In the UK we have a saying: "like painting the Forth Bridge". Other countries may have similar sayings. It means to be engaged in a piece of unending work. Once you think you're done you have to start again at the other end. I'm currently engaged in such a piece of work, our M2M CSP Benchmarking Report. It'll be out in the next week or so, presenting our views on who's best placed to take advantage of the opportunities presented by M2M. Click here for more details on the report. The problem is that stuff keeps changing, and thus changing our view on the market. The latest development was Verizon Wireless (one of the CSPs profiled) buying out Qualcomm's share of their 50/50 joint venture nPhase.
The nPhase platform, in all its incarnations, has been in existence for 10 years, supporting industrial applications from the likes of ABB and Siemens. In 2006 it was acquired by Qualcomm. In July 2009 Qualcomm and Verizon Wireless formed a joint venture and named it nPhase. In their own words this reboot "was created to leverage Qualcomm’s advanced connectivity technologies and Verizon Wireless’ expertise and simplified device certification process. The joint venture will deliver seamless, fully integrated M2M communication with global connectivity. Key new capabilities will include cloud computing solutions to automate device provisioning, and to track, monitor and manage assets. Custom white label applications for OEM customers, productized applications for end-use markets, new diagnostic tools for monitoring network health and device performance, data aggregation services, back office integrations and other professional services required to deliver whole solutions also will be provided”.
The nPhase connectivity platform is active in three areas: wireless network services (i.e. the usual activities of an M2M platform such as provisioning and management); application services (providing open APIs for 15-20 standard M2M device actions, e.g. wake-up, timings, thresholds, delivery etc which are abstracted out and provided to the customer to make application development very simple); and device performance services (taking advantage of Qualcomm’s device management expertise to optimize remote diagnostics).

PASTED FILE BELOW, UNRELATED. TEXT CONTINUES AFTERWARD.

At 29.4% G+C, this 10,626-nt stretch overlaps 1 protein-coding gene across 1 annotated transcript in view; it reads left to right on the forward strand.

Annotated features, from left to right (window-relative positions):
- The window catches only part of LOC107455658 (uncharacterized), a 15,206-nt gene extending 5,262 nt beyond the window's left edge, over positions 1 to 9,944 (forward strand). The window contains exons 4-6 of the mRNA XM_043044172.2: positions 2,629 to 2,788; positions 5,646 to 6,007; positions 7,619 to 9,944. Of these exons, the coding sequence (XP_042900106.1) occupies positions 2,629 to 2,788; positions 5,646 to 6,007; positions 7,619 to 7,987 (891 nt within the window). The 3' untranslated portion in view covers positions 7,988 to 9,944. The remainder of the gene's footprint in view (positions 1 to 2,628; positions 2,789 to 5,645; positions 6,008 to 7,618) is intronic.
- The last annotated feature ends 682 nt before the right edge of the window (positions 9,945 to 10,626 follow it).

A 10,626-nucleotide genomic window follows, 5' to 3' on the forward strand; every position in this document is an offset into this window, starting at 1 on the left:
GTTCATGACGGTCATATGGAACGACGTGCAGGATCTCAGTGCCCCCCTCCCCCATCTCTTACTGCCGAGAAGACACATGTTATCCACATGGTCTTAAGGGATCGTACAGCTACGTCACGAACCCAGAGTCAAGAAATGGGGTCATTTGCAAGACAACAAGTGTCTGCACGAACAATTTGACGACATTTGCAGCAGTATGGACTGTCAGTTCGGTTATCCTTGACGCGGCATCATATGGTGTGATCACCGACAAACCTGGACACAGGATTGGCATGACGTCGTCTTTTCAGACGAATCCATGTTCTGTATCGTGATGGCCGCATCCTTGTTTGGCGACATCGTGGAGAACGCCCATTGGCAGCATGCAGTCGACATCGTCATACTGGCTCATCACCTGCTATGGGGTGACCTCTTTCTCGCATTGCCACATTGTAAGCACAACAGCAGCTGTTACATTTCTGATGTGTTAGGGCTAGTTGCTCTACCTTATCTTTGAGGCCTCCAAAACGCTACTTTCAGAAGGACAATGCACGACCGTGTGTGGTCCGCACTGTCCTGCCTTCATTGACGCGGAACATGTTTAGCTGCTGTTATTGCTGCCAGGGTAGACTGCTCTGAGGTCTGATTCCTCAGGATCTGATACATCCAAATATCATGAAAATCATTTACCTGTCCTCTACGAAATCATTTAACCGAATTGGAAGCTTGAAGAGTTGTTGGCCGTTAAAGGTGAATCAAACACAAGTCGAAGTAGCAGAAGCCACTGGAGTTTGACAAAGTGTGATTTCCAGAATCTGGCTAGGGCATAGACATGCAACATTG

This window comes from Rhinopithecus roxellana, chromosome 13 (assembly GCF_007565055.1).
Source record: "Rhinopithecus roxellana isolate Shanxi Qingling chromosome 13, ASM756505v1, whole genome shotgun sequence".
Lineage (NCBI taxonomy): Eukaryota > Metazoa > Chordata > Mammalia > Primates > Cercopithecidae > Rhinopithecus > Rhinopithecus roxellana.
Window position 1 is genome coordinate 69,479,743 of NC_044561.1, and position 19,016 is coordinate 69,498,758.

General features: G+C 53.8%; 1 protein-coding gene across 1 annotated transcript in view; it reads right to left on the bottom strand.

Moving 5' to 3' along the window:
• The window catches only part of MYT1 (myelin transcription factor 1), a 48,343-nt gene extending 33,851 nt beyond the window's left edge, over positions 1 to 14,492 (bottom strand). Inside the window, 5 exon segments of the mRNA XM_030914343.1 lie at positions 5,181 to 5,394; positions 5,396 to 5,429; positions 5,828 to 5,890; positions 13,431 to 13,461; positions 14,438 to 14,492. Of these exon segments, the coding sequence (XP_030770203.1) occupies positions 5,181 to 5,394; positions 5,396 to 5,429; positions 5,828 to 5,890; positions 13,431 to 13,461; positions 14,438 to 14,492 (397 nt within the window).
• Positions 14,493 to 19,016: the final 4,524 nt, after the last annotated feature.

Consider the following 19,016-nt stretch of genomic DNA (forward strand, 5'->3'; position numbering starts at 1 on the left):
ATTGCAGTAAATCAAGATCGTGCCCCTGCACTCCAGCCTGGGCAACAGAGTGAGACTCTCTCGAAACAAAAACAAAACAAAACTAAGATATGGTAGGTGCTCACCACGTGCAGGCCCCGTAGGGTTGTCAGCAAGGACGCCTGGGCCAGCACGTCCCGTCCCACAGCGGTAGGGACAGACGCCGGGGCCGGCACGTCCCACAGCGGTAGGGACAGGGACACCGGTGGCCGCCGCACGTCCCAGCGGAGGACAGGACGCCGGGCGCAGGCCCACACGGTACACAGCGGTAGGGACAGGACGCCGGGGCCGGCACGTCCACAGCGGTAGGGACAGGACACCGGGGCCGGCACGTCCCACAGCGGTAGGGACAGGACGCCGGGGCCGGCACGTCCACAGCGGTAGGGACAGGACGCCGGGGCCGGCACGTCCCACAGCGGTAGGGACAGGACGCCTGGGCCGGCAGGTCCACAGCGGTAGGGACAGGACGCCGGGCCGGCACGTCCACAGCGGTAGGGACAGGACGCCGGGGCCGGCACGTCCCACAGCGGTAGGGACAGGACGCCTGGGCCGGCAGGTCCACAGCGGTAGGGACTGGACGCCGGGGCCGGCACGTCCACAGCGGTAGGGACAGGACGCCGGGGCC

So why has Verizon bought nPhase and what are the implications for the wider industry? At least partly, I suspect, because the two partners had slightly different visions for what nPhase could/should be. Qualcomm's focus is clearly global and multi-carrier. As a result they'd want other carriers to be adopting the nPhase platform. In contrast VZW would want to focus nPhase on being the most effective M2M management platform for their operations in the US. They'd want full control over the development roadmap for the platform given what a differentiator it could be. This is also just another manifestation of the vertical integration we're seeing in the industry (e.g. Gemalto acquiring SensorLogic). If, as a CSP, you have scale (as the likes of Verizon, AT&T and Vodafone do) then it's more important to have development control over your platform than it is to try to take advantage of economies of scale from using a multi-carrier platform. With this in mind it'll be interesting to watch how the AT&T/Jasper relationship plays out. It's working well so far, particularly as it's allowing AT&T to export applications to a big footprint of territories.
These are just my first thoughts and we'll be chatting with Steve Pazol and various others over the next few days and getting some insight.